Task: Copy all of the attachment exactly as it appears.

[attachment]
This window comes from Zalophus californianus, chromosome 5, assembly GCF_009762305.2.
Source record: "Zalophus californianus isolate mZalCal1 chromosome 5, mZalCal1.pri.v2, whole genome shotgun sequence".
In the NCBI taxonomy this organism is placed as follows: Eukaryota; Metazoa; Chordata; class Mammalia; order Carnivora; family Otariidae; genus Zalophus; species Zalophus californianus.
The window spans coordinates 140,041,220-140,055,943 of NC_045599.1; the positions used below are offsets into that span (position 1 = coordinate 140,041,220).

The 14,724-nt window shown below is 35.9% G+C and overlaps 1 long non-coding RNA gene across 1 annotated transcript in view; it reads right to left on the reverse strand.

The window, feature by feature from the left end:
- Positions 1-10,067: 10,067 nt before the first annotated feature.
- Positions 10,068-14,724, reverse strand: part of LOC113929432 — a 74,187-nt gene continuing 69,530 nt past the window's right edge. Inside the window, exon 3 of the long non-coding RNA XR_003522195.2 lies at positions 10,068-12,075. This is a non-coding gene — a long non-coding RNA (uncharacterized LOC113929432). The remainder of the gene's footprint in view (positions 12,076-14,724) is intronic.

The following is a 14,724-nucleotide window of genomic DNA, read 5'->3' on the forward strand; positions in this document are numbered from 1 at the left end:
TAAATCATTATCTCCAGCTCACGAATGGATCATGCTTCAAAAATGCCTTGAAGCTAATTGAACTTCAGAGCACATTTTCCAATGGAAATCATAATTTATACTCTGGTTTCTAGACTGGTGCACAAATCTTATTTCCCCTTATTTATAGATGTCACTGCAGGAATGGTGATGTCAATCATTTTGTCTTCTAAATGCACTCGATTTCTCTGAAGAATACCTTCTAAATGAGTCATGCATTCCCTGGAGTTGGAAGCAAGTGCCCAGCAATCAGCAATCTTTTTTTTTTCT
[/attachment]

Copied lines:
This window comes from Zalophus californianus, chromosome 5, assembly GCF_009762305.2.
Source record: "Zalophus californianus isolate mZalCal1 chromosome 5, mZalCal1.pri.v2, whole genome shotgun sequence".
In the NCBI taxonomy this organism is placed as follows: Eukaryota; Metazoa; Chordata; class Mammalia; order Carnivora; family Otariidae; genus Zalophus; species Zalophus californianus.
The window spans coordinates 140,041,220-140,055,943 of NC_045599.1; the positions used below are offsets into that span (position 1 = coordinate 140,041,220).

The 14,724-nt window shown below is 35.9% G+C and overlaps 1 long non-coding RNA gene across 1 annotated transcript in view; it reads right to left on the reverse strand.

The window, feature by feature from the left end:
- Positions 1-10,067: 10,067 nt before the first annotated feature.
- Positions 10,068-14,724, reverse strand: part of LOC113929432 — a 74,187-nt gene continuing 69,530 nt past the window's right edge. Inside the window, exon 3 of the long non-coding RNA XR_003522195.2 lies at positions 10,068-12,075. This is a non-coding gene — a long non-coding RNA (uncharacterized LOC113929432). The remainder of the gene's footprint in view (positions 12,076-14,724) is intronic.

The following is a 14,724-nucleotide window of genomic DNA, read 5'->3' on the forward strand; positions in this document are numbered from 1 at the left end:
TAAATCATTATCTCCAGCTCACGAATGGATCATGCTTCAAAAATGCCTTGAAGCTAATTGAACTTCAGAGCACATTTTCCAATGGAAATCATAATTTATACTCTGGTTTCTAGACTGGTGCACAAATCTTATTTCCCCTTATTTATAGATGTCACTGCAGGAATGGTGATGTCAATCATTTTGTCTTCTAAATGCACTCGATTTCTCTGAAGAATACCTTCTAAATGAGTCATGCATTCCCTGGAGTTGGAAGCAAGTGCCCAGCAATCAGCAATCTTTTTTTTTTCT